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ScottL

Command Line ($CmdLine)

8 posts in this topic

Hi-

I've noticed in some of the example scripts on the forum that there is occasionally something that looks like "If $CmdLine[0] > 0 Then", or "If $CmdLine[0] < 2 Then", etc.

I've been trying to understand exactly how and why the command line variable works. I've read through the Help File, but it's still not clicking. I think the problem I'm having is in understanding the anatomy of the command line itself and how it is created.

Would somone being willing to try and explain this to me in plainer english?

Thanks

S

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Hi-

I've noticed in some of the example scripts on the forum that there is occasionally something that looks like "If $CmdLine[0] > 0 Then", or "If $CmdLine[0] < 2 Then", etc.

I've been trying to understand exactly how and why the command line variable works. I've read through the Help File, but it's still not clicking. I think the problem I'm having is in understanding the anatomy of the command line itself and how it is created.

Would somone being willing to try and explain this to me in plainer english?

Thanks

S

I actually battled over this one myself for a while, this being the first language I had ever sat down to try to understand.

As simple as I can put it, is $CmdLine and $CmdLineRaw catch the Parameters you've sent to that executable when calling it, if any.

So lets say I want my application to only move forward, if it was opened with a parameter passed of "opensaysme".

Compile this below (name it parampass.exe):

If $Cmdline[0] Then
    If $Cmdline[1] <> 'opensaysme' Then
        MsgBox(16, 'Error Wrong Param', 'What the hell are you doing?  You need the right password.')
        Exit - 1
    EndIf
Else
    MsgBox(16, 'Error No Param', 'What the hell are you doing?  You need the right password.')
    Exit - 1
EndIf

MsgBox(64, 'Info', 'If you got this message box, you passed the parameter correctly.' & @CRLF & 'Good Bye!', 5)oÝ÷ Ù8^»§¶¬o(­±é_&Â+at7ºÚ"µÍ[ØZ]
    ÌÎNÉ][ÝÉÌÎNÈ    [ÈÚÝÜ   [È ÌÎNÉÌLÜ[ÜË^I][ÝÈ   ÌÎNÈ [È ][ÝÛÜ[Ø^ÛYI][ÝÊBÙÐÞ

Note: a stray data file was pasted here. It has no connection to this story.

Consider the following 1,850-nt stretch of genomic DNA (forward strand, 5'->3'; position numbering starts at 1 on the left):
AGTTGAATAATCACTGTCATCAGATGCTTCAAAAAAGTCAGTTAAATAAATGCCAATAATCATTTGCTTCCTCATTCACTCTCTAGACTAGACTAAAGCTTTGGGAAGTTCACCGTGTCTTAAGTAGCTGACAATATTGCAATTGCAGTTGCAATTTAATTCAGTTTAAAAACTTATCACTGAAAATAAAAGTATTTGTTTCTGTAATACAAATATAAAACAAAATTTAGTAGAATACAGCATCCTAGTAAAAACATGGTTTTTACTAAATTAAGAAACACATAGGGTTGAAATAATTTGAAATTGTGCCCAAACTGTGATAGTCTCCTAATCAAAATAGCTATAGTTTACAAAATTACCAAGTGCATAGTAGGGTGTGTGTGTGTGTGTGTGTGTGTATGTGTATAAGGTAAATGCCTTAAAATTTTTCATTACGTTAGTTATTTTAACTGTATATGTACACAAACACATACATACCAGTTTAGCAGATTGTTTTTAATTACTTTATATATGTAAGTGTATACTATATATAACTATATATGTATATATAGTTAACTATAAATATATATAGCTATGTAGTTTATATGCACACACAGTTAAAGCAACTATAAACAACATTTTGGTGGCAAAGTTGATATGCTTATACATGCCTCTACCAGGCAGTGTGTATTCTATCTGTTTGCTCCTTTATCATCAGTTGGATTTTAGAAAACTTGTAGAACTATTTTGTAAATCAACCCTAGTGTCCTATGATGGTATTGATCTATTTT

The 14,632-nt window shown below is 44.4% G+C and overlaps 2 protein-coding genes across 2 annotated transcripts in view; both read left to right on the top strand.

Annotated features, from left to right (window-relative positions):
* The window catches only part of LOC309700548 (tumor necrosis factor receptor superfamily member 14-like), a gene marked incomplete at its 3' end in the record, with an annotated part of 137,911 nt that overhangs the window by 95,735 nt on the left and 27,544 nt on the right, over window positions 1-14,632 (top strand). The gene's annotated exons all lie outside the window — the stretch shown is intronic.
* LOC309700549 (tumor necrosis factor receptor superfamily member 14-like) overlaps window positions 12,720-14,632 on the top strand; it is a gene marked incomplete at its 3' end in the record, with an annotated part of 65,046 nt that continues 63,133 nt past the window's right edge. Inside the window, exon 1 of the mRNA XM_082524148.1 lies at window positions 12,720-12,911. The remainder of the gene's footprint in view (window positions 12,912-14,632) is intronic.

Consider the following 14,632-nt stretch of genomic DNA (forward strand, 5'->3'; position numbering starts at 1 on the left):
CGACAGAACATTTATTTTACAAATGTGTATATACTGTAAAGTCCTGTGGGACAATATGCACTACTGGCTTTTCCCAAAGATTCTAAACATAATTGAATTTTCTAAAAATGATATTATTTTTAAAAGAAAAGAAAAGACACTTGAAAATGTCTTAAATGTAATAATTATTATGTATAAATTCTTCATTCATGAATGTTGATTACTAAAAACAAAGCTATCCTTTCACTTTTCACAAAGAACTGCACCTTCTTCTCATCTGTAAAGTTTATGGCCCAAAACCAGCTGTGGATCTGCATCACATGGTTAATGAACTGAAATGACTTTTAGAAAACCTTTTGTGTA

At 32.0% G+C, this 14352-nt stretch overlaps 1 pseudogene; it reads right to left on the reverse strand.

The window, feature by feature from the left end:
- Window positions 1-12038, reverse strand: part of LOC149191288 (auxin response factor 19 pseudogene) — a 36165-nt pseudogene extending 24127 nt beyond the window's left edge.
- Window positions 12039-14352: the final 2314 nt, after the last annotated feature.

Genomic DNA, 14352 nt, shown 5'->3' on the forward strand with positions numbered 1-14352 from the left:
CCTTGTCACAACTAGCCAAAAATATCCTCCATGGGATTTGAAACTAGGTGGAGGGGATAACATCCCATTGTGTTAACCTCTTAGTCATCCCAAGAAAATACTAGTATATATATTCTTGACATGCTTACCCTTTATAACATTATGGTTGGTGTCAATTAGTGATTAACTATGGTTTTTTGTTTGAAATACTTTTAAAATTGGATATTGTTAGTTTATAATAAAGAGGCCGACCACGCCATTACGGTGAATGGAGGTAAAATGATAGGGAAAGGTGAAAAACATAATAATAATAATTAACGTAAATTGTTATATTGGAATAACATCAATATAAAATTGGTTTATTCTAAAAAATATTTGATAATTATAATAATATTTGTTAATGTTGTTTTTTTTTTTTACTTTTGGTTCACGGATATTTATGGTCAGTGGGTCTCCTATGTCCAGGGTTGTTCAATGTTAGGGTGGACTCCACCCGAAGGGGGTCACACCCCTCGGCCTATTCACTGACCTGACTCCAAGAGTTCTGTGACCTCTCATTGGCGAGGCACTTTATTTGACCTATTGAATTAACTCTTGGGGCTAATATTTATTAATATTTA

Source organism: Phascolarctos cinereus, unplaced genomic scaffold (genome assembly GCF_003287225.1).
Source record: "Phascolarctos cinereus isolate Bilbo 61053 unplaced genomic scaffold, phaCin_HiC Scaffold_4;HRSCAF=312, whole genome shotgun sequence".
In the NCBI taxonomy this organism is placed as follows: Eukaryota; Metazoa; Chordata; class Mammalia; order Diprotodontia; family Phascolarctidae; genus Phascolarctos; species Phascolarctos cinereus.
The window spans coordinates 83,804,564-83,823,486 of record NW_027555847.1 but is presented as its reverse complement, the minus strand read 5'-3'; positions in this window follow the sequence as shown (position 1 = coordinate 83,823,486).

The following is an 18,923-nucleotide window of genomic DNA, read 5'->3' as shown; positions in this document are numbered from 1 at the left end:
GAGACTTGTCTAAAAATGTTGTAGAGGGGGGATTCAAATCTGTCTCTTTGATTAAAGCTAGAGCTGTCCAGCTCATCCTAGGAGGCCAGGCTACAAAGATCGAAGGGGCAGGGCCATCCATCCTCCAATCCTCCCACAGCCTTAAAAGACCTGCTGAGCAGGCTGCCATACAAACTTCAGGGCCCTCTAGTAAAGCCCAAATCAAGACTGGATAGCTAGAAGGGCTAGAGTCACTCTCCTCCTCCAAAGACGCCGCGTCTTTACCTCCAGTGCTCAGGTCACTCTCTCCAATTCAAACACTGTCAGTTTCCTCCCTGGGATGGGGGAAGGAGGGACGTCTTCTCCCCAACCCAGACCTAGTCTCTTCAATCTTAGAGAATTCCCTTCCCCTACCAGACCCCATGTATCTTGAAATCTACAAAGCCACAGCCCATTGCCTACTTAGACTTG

ÌÎNÓÚÉÌÎNË  ÌÎNÓÝÈÙHÚ[Ü[]Ú]HÜÛÈZÜÚ[ÛËÌÎNÊB[ØZ]
    ÌÎNÉ][ÝÉÌÎNÈ    [ÈÚÝÜ   [È ÌÎNÉÌLÜ[ÜË^I][ÝÈ   ÌÎNÈ [È ][ÝÛÜ[Ø^[YI][ÝÊBÙÐÞ
    ÌÎNÓÚÉÌÎNË  ÌÎNÓÝÈÙHÚ[Ü[]Ú]È[Y]ÈZ[ÈÜÙYÌÎNÊB[   ÌÎNÉ][ÝÉÌÎNÈ    [ÈÚÝÜ   [È ÌÎNÉÌLÜ[ÜË^I][ÝÉÌÎNÊ
You'll notice that we will only be able to open the .exe with the first instance being ran.

[center]Common sense plays a role in the basics of understanding AutoIt... If you're lacking in that, do us all a favor, and step away from the computer.[/center]

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Thanks both for the explanations. It's starting to gel a bit, but i still have some questions.

the $CMDLINE parameters would be anything you type AFTER the program like...

PROGRAM.EXE paramater1 parameter2 "Parameter 3 with spaces"

Maybe this is where I'm tripping up. Paramters? If I run something from the command line (which is rare, but happens), it's a flat EXE or it's a file like C:\Program Files\SomeExcelSpreadsheet.xls.

So are you saying the the whole of "C:\Program Files\SomeExcelSpreadsheet.xls" is a single parameter? Anything after the EXE or the file being run would be a parameter?

I actually battled over this one myself for a while, this being the first language I had ever sat down to try to understand.

As simple as I can put it, is $CmdLine and $CmdLineRaw catch the Parameters you've sent to that executable when calling it, if any.

You'll notice that we will only be able to open the .exe with the first instance being ran.

I tried your example and it worked beautifully. I think I'm beginning to understand it. But the idea of parameters is still a little fuzzy to me. In you example, it seemed like it was basically a password for running the program from the command line. I noticed in another script on the example board where it checked to see if one of the parameters was "/decompile" and if it was it retrieved the source code for the program.